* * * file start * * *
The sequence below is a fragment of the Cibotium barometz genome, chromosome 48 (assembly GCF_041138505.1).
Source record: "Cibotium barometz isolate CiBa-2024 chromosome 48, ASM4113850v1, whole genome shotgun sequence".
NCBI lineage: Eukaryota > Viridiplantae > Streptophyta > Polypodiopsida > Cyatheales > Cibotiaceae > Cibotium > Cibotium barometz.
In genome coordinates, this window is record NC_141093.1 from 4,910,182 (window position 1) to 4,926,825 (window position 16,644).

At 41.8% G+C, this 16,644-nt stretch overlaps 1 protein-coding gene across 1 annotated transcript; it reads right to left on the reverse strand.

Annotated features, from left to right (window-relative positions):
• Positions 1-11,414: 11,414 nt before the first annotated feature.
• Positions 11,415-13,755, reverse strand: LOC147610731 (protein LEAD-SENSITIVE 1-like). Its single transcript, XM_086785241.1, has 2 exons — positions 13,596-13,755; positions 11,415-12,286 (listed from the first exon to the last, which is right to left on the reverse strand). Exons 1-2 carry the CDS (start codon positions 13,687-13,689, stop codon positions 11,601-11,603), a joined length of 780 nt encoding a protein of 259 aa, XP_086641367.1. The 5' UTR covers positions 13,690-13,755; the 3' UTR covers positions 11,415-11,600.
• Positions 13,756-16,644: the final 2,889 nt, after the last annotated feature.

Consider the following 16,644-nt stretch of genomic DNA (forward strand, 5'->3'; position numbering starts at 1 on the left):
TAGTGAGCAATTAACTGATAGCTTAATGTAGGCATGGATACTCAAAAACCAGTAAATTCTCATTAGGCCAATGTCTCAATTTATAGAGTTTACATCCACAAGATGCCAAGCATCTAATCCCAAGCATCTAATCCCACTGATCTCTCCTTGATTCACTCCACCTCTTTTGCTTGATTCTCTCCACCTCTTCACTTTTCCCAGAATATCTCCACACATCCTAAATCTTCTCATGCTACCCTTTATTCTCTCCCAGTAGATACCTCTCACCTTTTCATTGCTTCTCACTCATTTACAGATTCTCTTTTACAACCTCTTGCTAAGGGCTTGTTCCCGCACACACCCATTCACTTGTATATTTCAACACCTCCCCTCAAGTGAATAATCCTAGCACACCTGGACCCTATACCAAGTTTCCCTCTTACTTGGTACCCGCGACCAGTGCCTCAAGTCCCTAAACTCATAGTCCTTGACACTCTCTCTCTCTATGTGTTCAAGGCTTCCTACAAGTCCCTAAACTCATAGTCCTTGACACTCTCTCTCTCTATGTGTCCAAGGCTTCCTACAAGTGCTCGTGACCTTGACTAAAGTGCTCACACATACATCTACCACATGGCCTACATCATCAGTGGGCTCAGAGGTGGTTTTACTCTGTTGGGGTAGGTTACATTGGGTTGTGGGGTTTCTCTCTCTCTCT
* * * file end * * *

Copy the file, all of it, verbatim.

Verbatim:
The sequence below is a fragment of the Cibotium barometz genome, chromosome 48 (assembly GCF_041138505.1).
Source record: "Cibotium barometz isolate CiBa-2024 chromosome 48, ASM4113850v1, whole genome shotgun sequence".
NCBI lineage: Eukaryota > Viridiplantae > Streptophyta > Polypodiopsida > Cyatheales > Cibotiaceae > Cibotium > Cibotium barometz.
In genome coordinates, this window is record NC_141093.1 from 4,910,182 (window position 1) to 4,926,825 (window position 16,644).

At 41.8% G+C, this 16,644-nt stretch overlaps 1 protein-coding gene across 1 annotated transcript; it reads right to left on the reverse strand.

Annotated features, from left to right (window-relative positions):
• Positions 1-11,414: 11,414 nt before the first annotated feature.
• Positions 11,415-13,755, reverse strand: LOC147610731 (protein LEAD-SENSITIVE 1-like). Its single transcript, XM_086785241.1, has 2 exons — positions 13,596-13,755; positions 11,415-12,286 (listed from the first exon to the last, which is right to left on the reverse strand). Exons 1-2 carry the CDS (start codon positions 13,687-13,689, stop codon positions 11,601-11,603), a joined length of 780 nt encoding a protein of 259 aa, XP_086641367.1. The 5' UTR covers positions 13,690-13,755; the 3' UTR covers positions 11,415-11,600.
• Positions 13,756-16,644: the final 2,889 nt, after the last annotated feature.

Consider the following 16,644-nt stretch of genomic DNA (forward strand, 5'->3'; position numbering starts at 1 on the left):
TAGTGAGCAATTAACTGATAGCTTAATGTAGGCATGGATACTCAAAAACCAGTAAATTCTCATTAGGCCAATGTCTCAATTTATAGAGTTTACATCCACAAGATGCCAAGCATCTAATCCCAAGCATCTAATCCCACTGATCTCTCCTTGATTCACTCCACCTCTTTTGCTTGATTCTCTCCACCTCTTCACTTTTCCCAGAATATCTCCACACATCCTAAATCTTCTCATGCTACCCTTTATTCTCTCCCAGTAGATACCTCTCACCTTTTCATTGCTTCTCACTCATTTACAGATTCTCTTTTACAACCTCTTGCTAAGGGCTTGTTCCCGCACACACCCATTCACTTGTATATTTCAACACCTCCCCTCAAGTGAATAATCCTAGCACACCTGGACCCTATACCAAGTTTCCCTCTTACTTGGTACCCGCGACCAGTGCCTCAAGTCCCTAAACTCATAGTCCTTGACACTCTCTCTCTCTATGTGTTCAAGGCTTCCTACAAGTCCCTAAACTCATAGTCCTTGACACTCTCTCTCTCTATGTGTCCAAGGCTTCCTACAAGTGCTCGTGACCTTGACTAAAGTGCTCACACATACATCTACCACATGGCCTACATCATCAGTGGGCTCAGAGGTGGTTTTACTCTGTTGGGGTAGGTTACATTGGGTTGTGGGGTTTCTCTCTCTCTCT